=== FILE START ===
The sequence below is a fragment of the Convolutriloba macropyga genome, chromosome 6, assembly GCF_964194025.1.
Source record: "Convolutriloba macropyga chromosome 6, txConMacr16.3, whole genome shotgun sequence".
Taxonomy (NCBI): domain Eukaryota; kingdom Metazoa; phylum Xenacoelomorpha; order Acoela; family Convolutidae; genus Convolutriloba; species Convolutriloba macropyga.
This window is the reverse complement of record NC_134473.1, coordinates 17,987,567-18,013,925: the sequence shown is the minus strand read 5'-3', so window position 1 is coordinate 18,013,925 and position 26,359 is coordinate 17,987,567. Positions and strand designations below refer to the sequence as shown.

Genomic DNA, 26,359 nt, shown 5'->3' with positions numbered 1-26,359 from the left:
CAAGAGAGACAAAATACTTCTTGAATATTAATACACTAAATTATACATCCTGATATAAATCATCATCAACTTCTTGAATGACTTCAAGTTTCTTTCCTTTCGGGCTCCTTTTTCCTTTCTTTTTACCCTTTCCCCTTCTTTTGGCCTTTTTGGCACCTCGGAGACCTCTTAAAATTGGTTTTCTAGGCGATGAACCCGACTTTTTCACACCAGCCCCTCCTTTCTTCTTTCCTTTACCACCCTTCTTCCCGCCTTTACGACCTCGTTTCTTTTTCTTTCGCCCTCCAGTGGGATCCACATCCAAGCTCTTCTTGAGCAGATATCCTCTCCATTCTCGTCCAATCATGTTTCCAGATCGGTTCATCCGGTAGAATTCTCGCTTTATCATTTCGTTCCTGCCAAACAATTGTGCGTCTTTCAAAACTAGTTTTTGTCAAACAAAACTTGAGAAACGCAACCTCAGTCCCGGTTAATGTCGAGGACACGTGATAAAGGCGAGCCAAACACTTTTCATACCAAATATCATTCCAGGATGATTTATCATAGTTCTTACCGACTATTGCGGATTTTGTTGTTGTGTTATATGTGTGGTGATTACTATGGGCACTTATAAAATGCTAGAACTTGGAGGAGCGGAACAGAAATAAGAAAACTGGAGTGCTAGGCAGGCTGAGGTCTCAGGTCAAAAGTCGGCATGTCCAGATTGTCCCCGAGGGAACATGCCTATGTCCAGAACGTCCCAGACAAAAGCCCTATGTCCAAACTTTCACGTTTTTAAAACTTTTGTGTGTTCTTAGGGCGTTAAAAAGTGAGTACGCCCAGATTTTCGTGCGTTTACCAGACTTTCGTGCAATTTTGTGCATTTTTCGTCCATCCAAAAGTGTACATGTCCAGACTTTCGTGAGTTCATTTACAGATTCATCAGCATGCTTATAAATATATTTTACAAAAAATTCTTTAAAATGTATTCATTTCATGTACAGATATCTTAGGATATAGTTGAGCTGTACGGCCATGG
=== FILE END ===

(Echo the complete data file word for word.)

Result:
The sequence below is a fragment of the Convolutriloba macropyga genome, chromosome 6, assembly GCF_964194025.1.
Source record: "Convolutriloba macropyga chromosome 6, txConMacr16.3, whole genome shotgun sequence".
Taxonomy (NCBI): domain Eukaryota; kingdom Metazoa; phylum Xenacoelomorpha; order Acoela; family Convolutidae; genus Convolutriloba; species Convolutriloba macropyga.
This window is the reverse complement of record NC_134473.1, coordinates 17,987,567-18,013,925: the sequence shown is the minus strand read 5'-3', so window position 1 is coordinate 18,013,925 and position 26,359 is coordinate 17,987,567. Positions and strand designations below refer to the sequence as shown.

Genomic DNA, 26,359 nt, shown 5'->3' with positions numbered 1-26,359 from the left:
CAAGAGAGACAAAATACTTCTTGAATATTAATACACTAAATTATACATCCTGATATAAATCATCATCAACTTCTTGAATGACTTCAAGTTTCTTTCCTTTCGGGCTCCTTTTTCCTTTCTTTTTACCCTTTCCCCTTCTTTTGGCCTTTTTGGCACCTCGGAGACCTCTTAAAATTGGTTTTCTAGGCGATGAACCCGACTTTTTCACACCAGCCCCTCCTTTCTTCTTTCCTTTACCACCCTTCTTCCCGCCTTTACGACCTCGTTTCTTTTTCTTTCGCCCTCCAGTGGGATCCACATCCAAGCTCTTCTTGAGCAGATATCCTCTCCATTCTCGTCCAATCATGTTTCCAGATCGGTTCATCCGGTAGAATTCTCGCTTTATCATTTCGTTCCTGCCAAACAATTGTGCGTCTTTCAAAACTAGTTTTTGTCAAACAAAACTTGAGAAACGCAACCTCAGTCCCGGTTAATGTCGAGGACACGTGATAAAGGCGAGCCAAACACTTTTCATACCAAATATCATTCCAGGATGATTTATCATAGTTCTTACCGACTATTGCGGATTTTGTTGTTGTGTTATATGTGTGGTGATTACTATGGGCACTTATAAAATGCTAGAACTTGGAGGAGCGGAACAGAAATAAGAAAACTGGAGTGCTAGGCAGGCTGAGGTCTCAGGTCAAAAGTCGGCATGTCCAGATTGTCCCCGAGGGAACATGCCTATGTCCAGAACGTCCCAGACAAAAGCCCTATGTCCAAACTTTCACGTTTTTAAAACTTTTGTGTGTTCTTAGGGCGTTAAAAAGTGAGTACGCCCAGATTTTCGTGCGTTTACCAGACTTTCGTGCAATTTTGTGCATTTTTCGTCCATCCAAAAGTGTACATGTCCAGACTTTCGTGAGTTCATTTACAGATTCATCAGCATGCTTATAAATATATTTTACAAAAAATTCTTTAAAATGTATTCATTTCATGTACAGATATCTTAGGATATAGTTGAGCTGTACGGCCATGG